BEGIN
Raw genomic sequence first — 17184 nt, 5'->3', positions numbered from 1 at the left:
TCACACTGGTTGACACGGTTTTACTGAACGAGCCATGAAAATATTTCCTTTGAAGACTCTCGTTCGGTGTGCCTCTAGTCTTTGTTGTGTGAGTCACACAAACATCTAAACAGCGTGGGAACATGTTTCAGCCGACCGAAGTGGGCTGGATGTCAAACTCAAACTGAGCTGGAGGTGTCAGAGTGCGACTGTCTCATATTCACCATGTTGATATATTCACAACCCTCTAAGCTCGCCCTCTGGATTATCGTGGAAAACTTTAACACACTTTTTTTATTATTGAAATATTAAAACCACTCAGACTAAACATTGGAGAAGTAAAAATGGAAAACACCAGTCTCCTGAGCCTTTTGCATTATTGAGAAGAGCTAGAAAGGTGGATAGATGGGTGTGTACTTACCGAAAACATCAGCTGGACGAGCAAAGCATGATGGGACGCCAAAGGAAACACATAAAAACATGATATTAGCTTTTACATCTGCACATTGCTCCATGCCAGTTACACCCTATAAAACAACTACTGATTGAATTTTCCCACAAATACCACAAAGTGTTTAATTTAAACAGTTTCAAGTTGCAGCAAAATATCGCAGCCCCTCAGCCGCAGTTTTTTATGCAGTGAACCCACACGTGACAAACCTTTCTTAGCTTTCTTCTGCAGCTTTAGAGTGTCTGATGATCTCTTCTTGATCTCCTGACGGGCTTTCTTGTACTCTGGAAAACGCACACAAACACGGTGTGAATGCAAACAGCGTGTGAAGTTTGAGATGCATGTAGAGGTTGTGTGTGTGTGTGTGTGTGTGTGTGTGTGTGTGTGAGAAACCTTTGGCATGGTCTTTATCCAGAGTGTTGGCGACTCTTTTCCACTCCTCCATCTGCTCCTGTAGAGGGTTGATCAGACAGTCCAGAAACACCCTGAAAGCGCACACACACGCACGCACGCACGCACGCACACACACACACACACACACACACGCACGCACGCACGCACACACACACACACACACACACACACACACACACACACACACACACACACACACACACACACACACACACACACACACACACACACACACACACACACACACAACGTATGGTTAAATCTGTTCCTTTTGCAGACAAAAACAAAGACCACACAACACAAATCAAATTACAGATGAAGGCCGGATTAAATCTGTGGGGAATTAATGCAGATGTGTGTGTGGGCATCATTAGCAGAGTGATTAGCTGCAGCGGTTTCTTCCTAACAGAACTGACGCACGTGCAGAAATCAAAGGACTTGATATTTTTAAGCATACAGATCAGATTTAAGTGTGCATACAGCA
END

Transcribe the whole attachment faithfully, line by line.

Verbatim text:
Raw genomic sequence first — 17184 nt, 5'->3', positions numbered from 1 at the left:
TCACACTGGTTGACACGGTTTTACTGAACGAGCCATGAAAATATTTCCTTTGAAGACTCTCGTTCGGTGTGCCTCTAGTCTTTGTTGTGTGAGTCACACAAACATCTAAACAGCGTGGGAACATGTTTCAGCCGACCGAAGTGGGCTGGATGTCAAACTCAAACTGAGCTGGAGGTGTCAGAGTGCGACTGTCTCATATTCACCATGTTGATATATTCACAACCCTCTAAGCTCGCCCTCTGGATTATCGTGGAAAACTTTAACACACTTTTTTTATTATTGAAATATTAAAACCACTCAGACTAAACATTGGAGAAGTAAAAATGGAAAACACCAGTCTCCTGAGCCTTTTGCATTATTGAGAAGAGCTAGAAAGGTGGATAGATGGGTGTGTACTTACCGAAAACATCAGCTGGACGAGCAAAGCATGATGGGACGCCAAAGGAAACACATAAAAACATGATATTAGCTTTTACATCTGCACATTGCTCCATGCCAGTTACACCCTATAAAACAACTACTGATTGAATTTTCCCACAAATACCACAAAGTGTTTAATTTAAACAGTTTCAAGTTGCAGCAAAATATCGCAGCCCCTCAGCCGCAGTTTTTTATGCAGTGAACCCACACGTGACAAACCTTTCTTAGCTTTCTTCTGCAGCTTTAGAGTGTCTGATGATCTCTTCTTGATCTCCTGACGGGCTTTCTTGTACTCTGGAAAACGCACACAAACACGGTGTGAATGCAAACAGCGTGTGAAGTTTGAGATGCATGTAGAGGTTGTGTGTGTGTGTGTGTGTGTGTGTGTGTGTGTGTGAGAAACCTTTGGCATGGTCTTTATCCAGAGTGTTGGCGACTCTTTTCCACTCCTCCATCTGCTCCTGTAGAGGGTTGATCAGACAGTCCAGAAACACCCTGAAAGCGCACACACACGCACGCACGCACGCACGCACACACACACACACACACACACACGCACGCACGCACGCACACACACACACACACACACACACACACACACACACACACACACACACACACACACACACACACACACACACACACACACACACACACACACACACACACACAACGTATGGTTAAATCTGTTCCTTTTGCAGACAAAAACAAAGACCACACAACACAAATCAAATTACAGATGAAGGCCGGATTAAATCTGTGGGGAATTAATGCAGATGTGTGTGTGGGCATCATTAGCAGAGTGATTAGCTGCAGCGGTTTCTTCCTAACAGAACTGACGCACGTGCAGAAATCAAAGGACTTGATATTTTTAAGCATACAGATCAGATTTAAGTGTGCATACAGCA